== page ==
The top layer of the tropical Pacific Ocean (about the first 200 metres) is warm, with water temperatures between 20C and 30C. Underneath, the ocean is colder and far more static. Between these two water masses there is a sharp temperature change known as the thermocline.

    Winds over the tropical Pacific, known as the trade winds, blow from east to west piling the warm top layer water against the east coast of Australia and Indonesia. Indeed, the sea level near Australia can be one metre higher than at South America.

    Warm water and converging winds near Australia contribute to convection, and hence rainfall for eastern Australia.

    La Niña. Image: US National Weather Service

    In a La Niña event, the trade winds strengthen bringing more warm water to Australia and increasing our rainfall totals.

    El Niño. Image: US National Weather Service

    In an El Niño the trade winds weaken, so some of the warm water flows back toward the east towards the Americas. The relocating warm water takes some of the rainfall with it which is why on average Australia will have a dry year.

    In the Americas El Niño means increased rainfall, but it reduces the abundance of marine life. Typically the water in the eastern Pacific is cool but high in nutrients that flow up from the deep ocean. The warm waters that return with El Niño smother this upwelling.

    Have El Niño and La Niña always been around?

    El Niño and La Niña are a natural climate cycle. Records of El Niño and La Niña go back millions of years with evidence found in ice cores, deep sea cores, coral and tree rings.

    El Niño events were first recognised by Peruvian fisherman in the 19th century who noticed that warm water would sometimes arrive off the coast of South America around Christmas time.

    Because of the Christmas timing they called this phenomenon El Niño, meaning “boy child”, after Jesus. La Niña, being the opposite, is the “girl child”.

    Predicting El Niño and La Niña

    Being able to predict an El Niño event is a multi-million, possibly billion dollar question.

    The drought hit Wagga Wagga, NSW, in 2006. Image: Flickr / John Schilling, CC BY-NC-ND

    Reliably predicting an impending drought would allow for primary industries to take drought protective action and Australia to prepare for increased risk of dry, hot conditions and associated bushfires.

    Unfortunately each autumn we hit a “predictability barrier” which hinders our ability to predict if an El Niño might occur.

    In autumn the Pacific Ocean can sit in a state ready for an El Niño to occur, but there is no guarantee it will kick it off that year, or even the next.

    Nearly all El Niños are followed by a La Niña though, so we can have much more confidence in understanding the occurrence of these wet events.

    A variety of events

    Predictability would be even easier if all El Niños and La Niñas were the same, but of course they are not.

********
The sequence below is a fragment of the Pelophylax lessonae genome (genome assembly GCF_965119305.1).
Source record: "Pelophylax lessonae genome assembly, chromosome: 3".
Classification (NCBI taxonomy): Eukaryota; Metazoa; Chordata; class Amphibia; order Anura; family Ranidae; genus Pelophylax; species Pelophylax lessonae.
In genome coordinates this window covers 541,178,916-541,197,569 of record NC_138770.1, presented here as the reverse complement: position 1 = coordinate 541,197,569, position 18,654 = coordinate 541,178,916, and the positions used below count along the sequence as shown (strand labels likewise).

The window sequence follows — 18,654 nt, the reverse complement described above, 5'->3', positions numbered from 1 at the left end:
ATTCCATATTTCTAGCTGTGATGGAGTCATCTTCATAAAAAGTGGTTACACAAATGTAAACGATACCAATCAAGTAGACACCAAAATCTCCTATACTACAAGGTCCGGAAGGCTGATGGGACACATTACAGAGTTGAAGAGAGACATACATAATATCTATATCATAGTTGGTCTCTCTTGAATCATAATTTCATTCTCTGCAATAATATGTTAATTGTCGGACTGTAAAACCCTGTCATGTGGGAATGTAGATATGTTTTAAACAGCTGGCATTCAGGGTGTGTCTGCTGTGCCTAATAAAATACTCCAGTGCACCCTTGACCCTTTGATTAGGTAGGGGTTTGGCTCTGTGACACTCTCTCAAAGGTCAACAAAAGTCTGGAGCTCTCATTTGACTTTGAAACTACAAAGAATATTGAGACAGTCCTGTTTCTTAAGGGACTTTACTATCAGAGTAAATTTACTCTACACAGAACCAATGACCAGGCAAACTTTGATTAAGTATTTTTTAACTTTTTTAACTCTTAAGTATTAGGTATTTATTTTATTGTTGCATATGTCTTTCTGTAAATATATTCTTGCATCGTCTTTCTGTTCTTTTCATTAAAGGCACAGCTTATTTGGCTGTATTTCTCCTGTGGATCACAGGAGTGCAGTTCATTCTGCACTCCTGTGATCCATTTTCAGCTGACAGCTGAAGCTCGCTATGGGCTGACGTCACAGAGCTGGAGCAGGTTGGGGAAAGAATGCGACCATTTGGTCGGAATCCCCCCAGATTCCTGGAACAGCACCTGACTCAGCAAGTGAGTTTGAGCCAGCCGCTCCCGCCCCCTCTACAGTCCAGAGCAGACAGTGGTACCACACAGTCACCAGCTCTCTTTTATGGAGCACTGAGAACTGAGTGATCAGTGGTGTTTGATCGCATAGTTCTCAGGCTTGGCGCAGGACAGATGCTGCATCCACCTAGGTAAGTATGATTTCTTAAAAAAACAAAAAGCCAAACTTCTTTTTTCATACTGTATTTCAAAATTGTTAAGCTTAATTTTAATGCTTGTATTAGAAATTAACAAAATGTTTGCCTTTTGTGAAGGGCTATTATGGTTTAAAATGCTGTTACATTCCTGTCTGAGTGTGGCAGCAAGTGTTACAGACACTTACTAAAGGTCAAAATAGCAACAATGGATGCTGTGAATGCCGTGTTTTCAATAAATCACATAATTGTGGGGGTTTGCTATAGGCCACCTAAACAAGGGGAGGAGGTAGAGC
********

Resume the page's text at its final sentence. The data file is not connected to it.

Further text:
Not only are the events different in the way they manifest in the ocean, but they also differ in the way they affect rainfall over Australia – and it’s not straightforward.

    The exceptionally strong El Niños of 1997 and 1982 have now been termed Super El Niños. In these events the trade winds weaken dramatically with the warm surface water heading right back over to South America.

    Recently a new type of El Niño has been recognised and is becoming more frequent.

    This new type of El Niño is often called an El Niño Modoki – Modoki being Japanese for “similar, but different”.

    In these events the warm water that is usually piled up near Australia heads eastward but only makes it as far as the central Pacific. El Niño Modoki occurred in 2002, 2004 and 2009.

    (a) Australian rainfall in 1998 La Niña (May 1998 to March 1999), (b) the 1997 Super El Niño (April 1997 to March 1998), © the 1982 Super El Niño (April 1982 to February 1983) and (d) the 2002 El Niño Modoki (March 2002 to January 2003). Image: (c) Bureau of Meteorology

    Australian rainfall is affected by all its surrounding oceans. El Niño in the Pacific is only one factor.

    As a general rule though, the average rainfall in eastern and southern Australia will be lower in an El Niño year and higher in a La Niña. The regions that will experience these changes and the strength are harder to pinpoint.

    El Niño and climate change

    It is not yet clear how climate change will affect El Niño and La Niña. The events may get stronger, they may get weaker or they may change their behaviour in different ways.

    Some research is suggesting that Super El Niños might become more frequent with climate change, while others are hypothesising that the recent increase in El Niño Modoki is due to climate change effects already having an impact.